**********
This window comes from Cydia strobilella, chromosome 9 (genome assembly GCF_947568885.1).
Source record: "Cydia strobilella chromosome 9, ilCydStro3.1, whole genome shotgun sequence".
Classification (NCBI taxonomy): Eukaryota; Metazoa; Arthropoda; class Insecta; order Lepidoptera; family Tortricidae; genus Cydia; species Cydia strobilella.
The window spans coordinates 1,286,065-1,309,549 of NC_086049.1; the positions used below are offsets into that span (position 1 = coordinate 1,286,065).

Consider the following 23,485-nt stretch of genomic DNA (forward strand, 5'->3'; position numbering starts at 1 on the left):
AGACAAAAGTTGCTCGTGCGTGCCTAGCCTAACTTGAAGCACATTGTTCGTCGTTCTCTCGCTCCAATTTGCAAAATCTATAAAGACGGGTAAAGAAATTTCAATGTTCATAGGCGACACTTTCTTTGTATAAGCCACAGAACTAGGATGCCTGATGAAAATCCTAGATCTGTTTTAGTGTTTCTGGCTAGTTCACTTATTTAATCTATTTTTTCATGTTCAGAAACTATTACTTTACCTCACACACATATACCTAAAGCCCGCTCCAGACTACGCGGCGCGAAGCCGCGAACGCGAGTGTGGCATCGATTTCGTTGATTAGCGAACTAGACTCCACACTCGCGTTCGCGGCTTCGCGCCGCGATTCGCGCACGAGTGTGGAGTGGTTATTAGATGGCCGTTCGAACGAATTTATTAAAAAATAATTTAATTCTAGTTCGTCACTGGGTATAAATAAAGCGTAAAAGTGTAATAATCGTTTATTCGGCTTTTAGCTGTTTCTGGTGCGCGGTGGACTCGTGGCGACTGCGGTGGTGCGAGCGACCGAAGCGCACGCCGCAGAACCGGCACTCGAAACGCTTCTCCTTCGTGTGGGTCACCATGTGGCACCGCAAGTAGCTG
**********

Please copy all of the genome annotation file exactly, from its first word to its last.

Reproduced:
This window comes from Cydia strobilella, chromosome 9 (genome assembly GCF_947568885.1).
Source record: "Cydia strobilella chromosome 9, ilCydStro3.1, whole genome shotgun sequence".
Classification (NCBI taxonomy): Eukaryota; Metazoa; Arthropoda; class Insecta; order Lepidoptera; family Tortricidae; genus Cydia; species Cydia strobilella.
The window spans coordinates 1,286,065-1,309,549 of NC_086049.1; the positions used below are offsets into that span (position 1 = coordinate 1,286,065).

Consider the following 23,485-nt stretch of genomic DNA (forward strand, 5'->3'; position numbering starts at 1 on the left):
AGACAAAAGTTGCTCGTGCGTGCCTAGCCTAACTTGAAGCACATTGTTCGTCGTTCTCTCGCTCCAATTTGCAAAATCTATAAAGACGGGTAAAGAAATTTCAATGTTCATAGGCGACACTTTCTTTGTATAAGCCACAGAACTAGGATGCCTGATGAAAATCCTAGATCTGTTTTAGTGTTTCTGGCTAGTTCACTTATTTAATCTATTTTTTCATGTTCAGAAACTATTACTTTACCTCACACACATATACCTAAAGCCCGCTCCAGACTACGCGGCGCGAAGCCGCGAACGCGAGTGTGGCATCGATTTCGTTGATTAGCGAACTAGACTCCACACTCGCGTTCGCGGCTTCGCGCCGCGATTCGCGCACGAGTGTGGAGTGGTTATTAGATGGCCGTTCGAACGAATTTATTAAAAAATAATTTAATTCTAGTTCGTCACTGGGTATAAATAAAGCGTAAAAGTGTAATAATCGTTTATTCGGCTTTTAGCTGTTTCTGGTGCGCGGTGGACTCGTGGCGACTGCGGTGGTGCGAGCGACCGAAGCGCACGCCGCAGAACCGGCACTCGAAACGCTTCTCCTTCGTGTGGGTCACCATGTGGCACCGCAAGTAGCTG